Senators are back in Washington on Monday to carry out Senate business, while members of the House are continuing to work from their district asin the nation's capital continue to concern health officials. The House was going to return this week, but House Majority Leader Steny Hoyer announced that decision was reversed after speaking with the Capitol physician, who also advises the Senate. It's unclear when the House will return.
Senate Majority Leader Mitch McConnell and House Speaker Nancy Pelosi issued a joint statement rejecting a Trump administration offer to use the 5-minute rapid Abbott tests the White House is using for Capitol Hill, saying they don't want to take advantage of a tool not available to the broader American public. The president and vice president are able to be tested, as are those who come into contact with them, using the Abbott tests. President Trump took a shot at Capitol Hill in a tweet Monday morning, suggesting Congress is saying they're not "essential" workers by declining the tests.
"Interesting? By Congress not wanting the special 5 minute testing apparatus, they are saying that they are not 'essential'. In any event, we have great testing capacity, and have performed 6.5 million tests, which is more than every country in the world, combined!" the president tweeted.
The president in a Fox News interview Sunday night suggested anyone ages 60 or older should stay home. That would mean two-thirds of the U.S. Senate, since 67 senators are 60 or older. Roughly half of U.S. senators — 49 — are 65 and older, the age the Centers for Disease Control has generally used to represent the age group more at risk from serious complications or death from the virus.
McConnell said the Office of the Attending Physician and other experts in the Senate have crafted guidance on how the Senate should operate.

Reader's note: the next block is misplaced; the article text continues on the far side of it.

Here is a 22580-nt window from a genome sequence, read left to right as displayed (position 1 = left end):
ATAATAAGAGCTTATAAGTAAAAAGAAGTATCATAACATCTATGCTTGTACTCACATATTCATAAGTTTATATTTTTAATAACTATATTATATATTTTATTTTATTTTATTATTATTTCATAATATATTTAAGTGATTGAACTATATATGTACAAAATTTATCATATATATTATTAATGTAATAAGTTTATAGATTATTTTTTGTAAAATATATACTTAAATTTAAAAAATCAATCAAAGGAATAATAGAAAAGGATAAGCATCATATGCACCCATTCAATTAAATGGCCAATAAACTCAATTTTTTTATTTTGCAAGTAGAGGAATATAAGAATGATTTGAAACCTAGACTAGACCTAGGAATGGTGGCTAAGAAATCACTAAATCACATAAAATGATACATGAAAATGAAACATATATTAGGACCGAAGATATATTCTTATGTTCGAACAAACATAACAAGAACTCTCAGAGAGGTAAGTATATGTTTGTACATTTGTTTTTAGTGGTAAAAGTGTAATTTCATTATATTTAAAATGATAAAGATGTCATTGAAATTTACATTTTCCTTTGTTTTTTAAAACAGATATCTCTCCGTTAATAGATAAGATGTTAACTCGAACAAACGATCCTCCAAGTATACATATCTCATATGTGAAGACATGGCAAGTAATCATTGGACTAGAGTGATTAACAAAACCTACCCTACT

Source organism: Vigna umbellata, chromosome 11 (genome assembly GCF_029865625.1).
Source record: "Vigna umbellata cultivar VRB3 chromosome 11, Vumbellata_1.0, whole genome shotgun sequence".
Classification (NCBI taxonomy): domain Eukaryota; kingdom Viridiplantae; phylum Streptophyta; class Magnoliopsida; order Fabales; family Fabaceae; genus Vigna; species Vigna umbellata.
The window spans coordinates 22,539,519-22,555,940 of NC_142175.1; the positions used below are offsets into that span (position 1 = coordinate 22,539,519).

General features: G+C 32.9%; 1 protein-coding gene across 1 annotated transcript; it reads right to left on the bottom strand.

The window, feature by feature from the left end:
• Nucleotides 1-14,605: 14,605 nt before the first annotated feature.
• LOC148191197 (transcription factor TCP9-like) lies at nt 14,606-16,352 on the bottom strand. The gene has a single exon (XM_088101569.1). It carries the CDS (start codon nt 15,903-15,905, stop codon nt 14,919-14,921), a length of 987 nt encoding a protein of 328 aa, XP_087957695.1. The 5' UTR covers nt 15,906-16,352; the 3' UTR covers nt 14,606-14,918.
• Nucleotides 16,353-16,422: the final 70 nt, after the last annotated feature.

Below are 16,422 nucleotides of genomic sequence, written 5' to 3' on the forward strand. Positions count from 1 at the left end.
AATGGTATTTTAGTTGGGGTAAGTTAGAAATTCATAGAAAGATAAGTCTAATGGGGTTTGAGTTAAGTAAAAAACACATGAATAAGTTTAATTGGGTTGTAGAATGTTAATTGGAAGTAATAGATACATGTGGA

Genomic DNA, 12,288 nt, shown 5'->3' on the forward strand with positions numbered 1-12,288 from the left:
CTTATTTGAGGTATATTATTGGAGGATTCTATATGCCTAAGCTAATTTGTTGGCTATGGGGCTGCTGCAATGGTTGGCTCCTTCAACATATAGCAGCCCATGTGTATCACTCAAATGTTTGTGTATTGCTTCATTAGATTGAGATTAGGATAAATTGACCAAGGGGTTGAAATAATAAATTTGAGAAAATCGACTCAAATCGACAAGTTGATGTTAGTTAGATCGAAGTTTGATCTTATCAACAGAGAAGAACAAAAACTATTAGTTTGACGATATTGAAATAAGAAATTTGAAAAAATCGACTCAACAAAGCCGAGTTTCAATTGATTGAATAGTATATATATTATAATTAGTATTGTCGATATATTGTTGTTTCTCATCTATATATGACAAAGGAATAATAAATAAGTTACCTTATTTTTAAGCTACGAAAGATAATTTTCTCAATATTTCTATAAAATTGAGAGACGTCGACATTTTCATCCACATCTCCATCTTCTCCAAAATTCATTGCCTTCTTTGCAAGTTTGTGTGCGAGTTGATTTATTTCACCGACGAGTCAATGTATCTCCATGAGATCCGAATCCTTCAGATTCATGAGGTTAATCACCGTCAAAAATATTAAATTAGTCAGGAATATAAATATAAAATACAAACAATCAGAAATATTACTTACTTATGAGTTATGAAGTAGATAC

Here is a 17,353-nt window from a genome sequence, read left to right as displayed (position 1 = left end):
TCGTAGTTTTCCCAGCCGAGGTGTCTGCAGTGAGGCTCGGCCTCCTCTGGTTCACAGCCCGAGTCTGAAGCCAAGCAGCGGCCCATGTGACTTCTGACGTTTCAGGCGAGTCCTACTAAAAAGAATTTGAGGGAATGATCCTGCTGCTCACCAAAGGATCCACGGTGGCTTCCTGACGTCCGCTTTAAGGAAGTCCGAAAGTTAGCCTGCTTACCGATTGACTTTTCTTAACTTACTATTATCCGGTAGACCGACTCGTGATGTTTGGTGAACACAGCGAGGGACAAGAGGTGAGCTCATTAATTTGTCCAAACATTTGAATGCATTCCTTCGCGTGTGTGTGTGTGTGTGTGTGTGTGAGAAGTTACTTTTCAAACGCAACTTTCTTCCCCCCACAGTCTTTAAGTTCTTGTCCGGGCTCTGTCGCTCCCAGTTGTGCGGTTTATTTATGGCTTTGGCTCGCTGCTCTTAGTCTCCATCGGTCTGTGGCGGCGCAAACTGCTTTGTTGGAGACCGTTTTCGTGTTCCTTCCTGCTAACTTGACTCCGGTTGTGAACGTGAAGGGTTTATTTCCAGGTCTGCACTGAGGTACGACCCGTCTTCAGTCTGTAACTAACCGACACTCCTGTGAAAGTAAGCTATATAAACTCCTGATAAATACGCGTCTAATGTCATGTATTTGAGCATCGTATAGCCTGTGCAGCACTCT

"All across our nation, American workers in essential sectors are following expert advice and taking new precautions while they continue reporting for duty and performing irreplaceable work their country needs. Starting Monday, the Senate will do the same. There is critical business waiting for us, including continued action on COVID-19 but also urgent national-security legislation and nominations for key government positions," McConnell wrote on Friday. "I look forward to seeing my colleagues on Monday. We will continue to stand together for the American people — even as we stand six feet apart."
The House and Senate are likely to consider yet another aid package for states and localities, whose revenue sources are drying up in the worst economy since the Great Depression. McConnell, initially opposed to aiding states with federal resources, has changed his tune on that some. But the Senate will also turn its attention to confirming Trump-appointed judges, a key agenda item for McConnell.
The Senate will also turn to addressing the confirmation of Republican Rep. John Ratcliffe to Director of National Intelligence, an appointment that initially came last year but was withdrawn among concerns he wouldn't be able to attain enough votes for confirmation. His confirmation hearing is scheduled for 9:30 a.m. Tuesday. Ratcliffe has been a staunch supporter of the president, catching the president's eye during the Mueller investigation.
Senator Joe Manchin, Democrat of West Virginia, pointed out last week that some senators would be returning "from COVID-19 'hotspots' and others are battling cancer and considered especially high risk." He called it "shameful" that McConnell was "calling the U.S. Senate back to DC to vote on confirmation of his unqualified judge and nominees unrelated to the COVID-19 pandemic," but said he was "eager" to return to Washington to work on issues related to the coronavirus.